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Super stretchy gel doesn't crack under pressure, self-heals too

September 10, 2012|By Amina Khan | Los Angeles Times
  • Hydrogels come in many forms; the tougher ones are used to make contact lenses. Researchers have now created one such gel that is super strong and can stretch to 21 times its resting state.
Hydrogels come in many forms; the tougher ones are used to make contact lenses.… (David Gray / Reuters )

Imagine a substance made of about 90% water that is resilient, compatible with living tissue and can stretch to more than 20 times its own length without breaking.

A team of American and Korean researchers have managed to make just such a material by combining two unremarkable gels — creating a supergel with strengths derived from both.

Though it’s meant to be a proof of concept, gels that are similarly tough and stretchy could one day be used to make replacements for cartilage and other biological tissues, which must be flexible enough to work inside a living body while also strong enough to bear the forces exerted on it.

The gels being studied consist of chains of linked polymers that float in water, their primary ingredient. The result is a hydrogel with a unique set of characteristics. The gels have a range of uses, including tissue engineering and drug delivery. The tougher variety of these gels is used to make contact lenses.

But the particular hydrogel made by the American and Korean team has a stretchiness that puts it in a class by itself. It was described this week in the journal Nature.

“It’s the toughest hydrogel ever reported, we believe,” said Zhigang Suo, a mechanical engineer at Harvard University and senior author of the paper. “So far, nobody has challenged this claim.”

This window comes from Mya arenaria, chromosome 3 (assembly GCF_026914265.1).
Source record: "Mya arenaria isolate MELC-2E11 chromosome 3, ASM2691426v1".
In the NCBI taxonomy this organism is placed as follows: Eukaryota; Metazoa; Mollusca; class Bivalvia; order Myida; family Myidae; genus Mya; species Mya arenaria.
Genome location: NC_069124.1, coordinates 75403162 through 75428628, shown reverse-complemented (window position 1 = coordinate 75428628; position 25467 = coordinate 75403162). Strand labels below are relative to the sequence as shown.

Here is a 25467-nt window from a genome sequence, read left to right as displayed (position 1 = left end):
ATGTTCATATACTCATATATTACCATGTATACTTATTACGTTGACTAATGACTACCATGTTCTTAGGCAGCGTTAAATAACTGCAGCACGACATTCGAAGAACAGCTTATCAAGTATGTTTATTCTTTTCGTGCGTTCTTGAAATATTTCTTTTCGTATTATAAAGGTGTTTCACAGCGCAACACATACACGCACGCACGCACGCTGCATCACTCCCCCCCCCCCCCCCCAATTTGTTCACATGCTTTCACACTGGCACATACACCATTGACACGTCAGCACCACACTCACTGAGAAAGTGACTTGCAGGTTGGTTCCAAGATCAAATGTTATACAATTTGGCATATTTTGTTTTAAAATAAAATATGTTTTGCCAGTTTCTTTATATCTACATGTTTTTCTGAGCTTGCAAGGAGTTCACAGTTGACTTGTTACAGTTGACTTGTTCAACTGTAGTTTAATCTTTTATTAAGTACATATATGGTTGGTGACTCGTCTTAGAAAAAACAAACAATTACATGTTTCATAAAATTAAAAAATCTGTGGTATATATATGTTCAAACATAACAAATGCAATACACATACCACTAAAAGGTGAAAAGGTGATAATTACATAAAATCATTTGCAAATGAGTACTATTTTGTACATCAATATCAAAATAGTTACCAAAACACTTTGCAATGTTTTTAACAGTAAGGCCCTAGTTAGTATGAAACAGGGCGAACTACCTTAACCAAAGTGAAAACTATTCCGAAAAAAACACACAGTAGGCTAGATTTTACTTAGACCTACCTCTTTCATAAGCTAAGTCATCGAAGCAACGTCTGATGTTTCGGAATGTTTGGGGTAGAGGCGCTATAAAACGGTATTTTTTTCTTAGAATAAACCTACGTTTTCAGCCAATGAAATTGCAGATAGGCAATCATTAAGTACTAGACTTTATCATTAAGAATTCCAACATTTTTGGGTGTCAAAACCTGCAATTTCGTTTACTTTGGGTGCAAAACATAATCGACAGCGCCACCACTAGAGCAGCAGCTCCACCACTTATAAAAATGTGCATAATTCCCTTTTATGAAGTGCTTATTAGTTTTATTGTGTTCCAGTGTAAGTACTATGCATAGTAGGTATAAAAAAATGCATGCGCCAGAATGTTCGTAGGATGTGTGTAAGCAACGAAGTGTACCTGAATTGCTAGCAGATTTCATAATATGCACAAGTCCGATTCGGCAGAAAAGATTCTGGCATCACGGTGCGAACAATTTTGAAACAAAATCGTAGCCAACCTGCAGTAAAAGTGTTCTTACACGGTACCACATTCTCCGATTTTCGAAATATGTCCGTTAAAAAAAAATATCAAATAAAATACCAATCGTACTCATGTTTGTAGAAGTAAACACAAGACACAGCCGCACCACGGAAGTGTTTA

Many gels are brittle -- they break easily. Engineers have gotten around that problem by combining different types of gels whose structures work together to effectively dissipate energy for maximum toughness.

Most of these combinations consist of two types of gels — a relatively strong and stiff one with a dense network of chemically-bonded polymers and another one whose polymer network is more loosely packed. That way, when a crack propagates through a stiff gel and breaks its chemical bonds along the way, the looseness of the second gel helps dissipate the energy and reduce the breakage.

But some breakage is inevitable, and it’s hard to repair. The result is a gel that’s weakened and becomes fatigued quickly after repeated compressions.  

Suo’s team solved this problem by including in the mix a second gel whose chains of polymers were linked by calcium ions. These ionic bonds are weaker than covalent bonds. But unlike covalent bonds, they can re-form very easily. So when a crack seems to be imminent, the calcium ions break off and “unzip” the polymer chains, dissipating some of the energy. By taking that hit, the covalent bonds in the dense gel can remain intact.

Later, when the stress subsides, the calcium ions can return back to their initial positions, “re-zipping” the ionic bonds back together.

This new hydrogel has been stretched up to 21 times its original length. (For the sake of comparison, a typical rubber band can stretch about six times its resting length.) It can withstand mechanical stresses of up to 9,000 joules per square meter of fracture energy — nine times better than cartilage, and about as good as natural rubber.

This type of gel could be a boon for patients suffering a range of conditions, Kenneth Shull, a materials scientist at Northwestern University, wrote in a commentary on the paper. Perhaps artificial kneecaps and better scaffolds for growing organs might be around the corner.

Follow me on Twitter @aminawrite.

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